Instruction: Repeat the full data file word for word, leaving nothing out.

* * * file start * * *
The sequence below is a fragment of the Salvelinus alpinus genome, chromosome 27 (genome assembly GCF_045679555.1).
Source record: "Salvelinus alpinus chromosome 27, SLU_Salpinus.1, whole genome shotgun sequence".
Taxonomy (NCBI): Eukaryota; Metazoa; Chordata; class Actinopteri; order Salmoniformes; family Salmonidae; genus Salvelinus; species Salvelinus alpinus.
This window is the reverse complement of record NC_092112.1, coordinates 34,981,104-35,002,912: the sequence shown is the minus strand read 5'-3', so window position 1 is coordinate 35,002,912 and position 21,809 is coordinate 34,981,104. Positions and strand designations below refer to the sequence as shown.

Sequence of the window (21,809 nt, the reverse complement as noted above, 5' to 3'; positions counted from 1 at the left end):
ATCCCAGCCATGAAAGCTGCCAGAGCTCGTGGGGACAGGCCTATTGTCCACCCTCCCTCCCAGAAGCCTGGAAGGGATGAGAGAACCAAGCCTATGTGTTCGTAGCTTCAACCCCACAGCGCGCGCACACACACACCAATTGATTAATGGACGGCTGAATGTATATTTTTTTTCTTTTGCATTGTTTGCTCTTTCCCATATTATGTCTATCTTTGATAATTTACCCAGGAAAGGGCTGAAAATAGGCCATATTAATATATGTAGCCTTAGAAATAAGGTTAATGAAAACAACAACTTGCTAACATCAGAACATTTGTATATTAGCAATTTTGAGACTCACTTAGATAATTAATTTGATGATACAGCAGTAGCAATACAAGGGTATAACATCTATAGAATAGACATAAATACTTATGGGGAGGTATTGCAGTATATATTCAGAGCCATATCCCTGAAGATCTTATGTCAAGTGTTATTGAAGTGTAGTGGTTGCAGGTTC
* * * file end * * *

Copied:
The sequence below is a fragment of the Salvelinus alpinus genome, chromosome 27 (genome assembly GCF_045679555.1).
Source record: "Salvelinus alpinus chromosome 27, SLU_Salpinus.1, whole genome shotgun sequence".
Taxonomy (NCBI): Eukaryota; Metazoa; Chordata; class Actinopteri; order Salmoniformes; family Salmonidae; genus Salvelinus; species Salvelinus alpinus.
This window is the reverse complement of record NC_092112.1, coordinates 34,981,104-35,002,912: the sequence shown is the minus strand read 5'-3', so window position 1 is coordinate 35,002,912 and position 21,809 is coordinate 34,981,104. Positions and strand designations below refer to the sequence as shown.

Sequence of the window (21,809 nt, the reverse complement as noted above, 5' to 3'; positions counted from 1 at the left end):
ATCCCAGCCATGAAAGCTGCCAGAGCTCGTGGGGACAGGCCTATTGTCCACCCTCCCTCCCAGAAGCCTGGAAGGGATGAGAGAACCAAGCCTATGTGTTCGTAGCTTCAACCCCACAGCGCGCGCACACACACACCAATTGATTAATGGACGGCTGAATGTATATTTTTTTTCTTTTGCATTGTTTGCTCTTTCCCATATTATGTCTATCTTTGATAATTTACCCAGGAAAGGGCTGAAAATAGGCCATATTAATATATGTAGCCTTAGAAATAAGGTTAATGAAAACAACAACTTGCTAACATCAGAACATTTGTATATTAGCAATTTTGAGACTCACTTAGATAATTAATTTGATGATACAGCAGTAGCAATACAAGGGTATAACATCTATAGAATAGACATAAATACTTATGGGGAGGTATTGCAGTATATATTCAGAGCCATATCCCTGAAGATCTTATGTCAAGTGTTATTGAAGTGTAGTGGTTGCAGGTTC